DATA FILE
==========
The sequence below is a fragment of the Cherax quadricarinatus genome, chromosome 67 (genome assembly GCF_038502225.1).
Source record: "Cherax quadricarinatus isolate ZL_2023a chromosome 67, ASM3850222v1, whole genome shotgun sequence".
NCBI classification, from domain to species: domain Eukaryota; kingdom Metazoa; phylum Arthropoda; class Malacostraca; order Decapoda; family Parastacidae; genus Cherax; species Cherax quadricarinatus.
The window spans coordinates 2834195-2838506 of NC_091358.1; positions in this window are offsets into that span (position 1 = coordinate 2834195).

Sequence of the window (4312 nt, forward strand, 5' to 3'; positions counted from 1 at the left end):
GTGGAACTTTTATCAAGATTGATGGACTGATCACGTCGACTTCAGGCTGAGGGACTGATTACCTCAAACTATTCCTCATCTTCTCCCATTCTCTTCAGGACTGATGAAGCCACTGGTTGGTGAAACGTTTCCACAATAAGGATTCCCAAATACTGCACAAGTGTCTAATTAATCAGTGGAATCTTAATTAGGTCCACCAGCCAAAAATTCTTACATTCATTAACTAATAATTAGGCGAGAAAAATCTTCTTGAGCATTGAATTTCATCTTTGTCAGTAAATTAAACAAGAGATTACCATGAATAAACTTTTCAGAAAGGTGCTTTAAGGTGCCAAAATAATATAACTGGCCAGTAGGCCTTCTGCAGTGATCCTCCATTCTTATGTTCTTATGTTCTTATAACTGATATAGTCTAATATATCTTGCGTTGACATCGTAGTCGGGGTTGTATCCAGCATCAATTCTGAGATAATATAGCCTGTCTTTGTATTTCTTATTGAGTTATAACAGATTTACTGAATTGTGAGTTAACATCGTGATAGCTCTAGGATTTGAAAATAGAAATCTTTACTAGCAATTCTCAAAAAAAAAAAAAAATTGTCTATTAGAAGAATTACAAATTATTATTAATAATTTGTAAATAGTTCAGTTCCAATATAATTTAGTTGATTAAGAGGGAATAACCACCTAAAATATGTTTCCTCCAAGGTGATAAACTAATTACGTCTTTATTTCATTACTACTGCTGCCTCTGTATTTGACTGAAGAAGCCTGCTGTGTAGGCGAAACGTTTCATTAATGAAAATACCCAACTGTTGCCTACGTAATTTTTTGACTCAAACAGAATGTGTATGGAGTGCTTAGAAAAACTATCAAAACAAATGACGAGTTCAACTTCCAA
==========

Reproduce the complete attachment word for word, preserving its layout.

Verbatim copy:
The sequence below is a fragment of the Cherax quadricarinatus genome, chromosome 67 (genome assembly GCF_038502225.1).
Source record: "Cherax quadricarinatus isolate ZL_2023a chromosome 67, ASM3850222v1, whole genome shotgun sequence".
NCBI classification, from domain to species: domain Eukaryota; kingdom Metazoa; phylum Arthropoda; class Malacostraca; order Decapoda; family Parastacidae; genus Cherax; species Cherax quadricarinatus.
The window spans coordinates 2834195-2838506 of NC_091358.1; positions in this window are offsets into that span (position 1 = coordinate 2834195).

Sequence of the window (4312 nt, forward strand, 5' to 3'; positions counted from 1 at the left end):
GTGGAACTTTTATCAAGATTGATGGACTGATCACGTCGACTTCAGGCTGAGGGACTGATTACCTCAAACTATTCCTCATCTTCTCCCATTCTCTTCAGGACTGATGAAGCCACTGGTTGGTGAAACGTTTCCACAATAAGGATTCCCAAATACTGCACAAGTGTCTAATTAATCAGTGGAATCTTAATTAGGTCCACCAGCCAAAAATTCTTACATTCATTAACTAATAATTAGGCGAGAAAAATCTTCTTGAGCATTGAATTTCATCTTTGTCAGTAAATTAAACAAGAGATTACCATGAATAAACTTTTCAGAAAGGTGCTTTAAGGTGCCAAAATAATATAACTGGCCAGTAGGCCTTCTGCAGTGATCCTCCATTCTTATGTTCTTATGTTCTTATAACTGATATAGTCTAATATATCTTGCGTTGACATCGTAGTCGGGGTTGTATCCAGCATCAATTCTGAGATAATATAGCCTGTCTTTGTATTTCTTATTGAGTTATAACAGATTTACTGAATTGTGAGTTAACATCGTGATAGCTCTAGGATTTGAAAATAGAAATCTTTACTAGCAATTCTCAAAAAAAAAAAAAAATTGTCTATTAGAAGAATTACAAATTATTATTAATAATTTGTAAATAGTTCAGTTCCAATATAATTTAGTTGATTAAGAGGGAATAACCACCTAAAATATGTTTCCTCCAAGGTGATAAACTAATTACGTCTTTATTTCATTACTACTGCTGCCTCTGTATTTGACTGAAGAAGCCTGCTGTGTAGGCGAAACGTTTCATTAATGAAAATACCCAACTGTTGCCTACGTAATTTTTTGACTCAAACAGAATGTGTATGGAGTGCTTAGAAAAACTATCAAAACAAATGACGAGTTCAACTTCCAA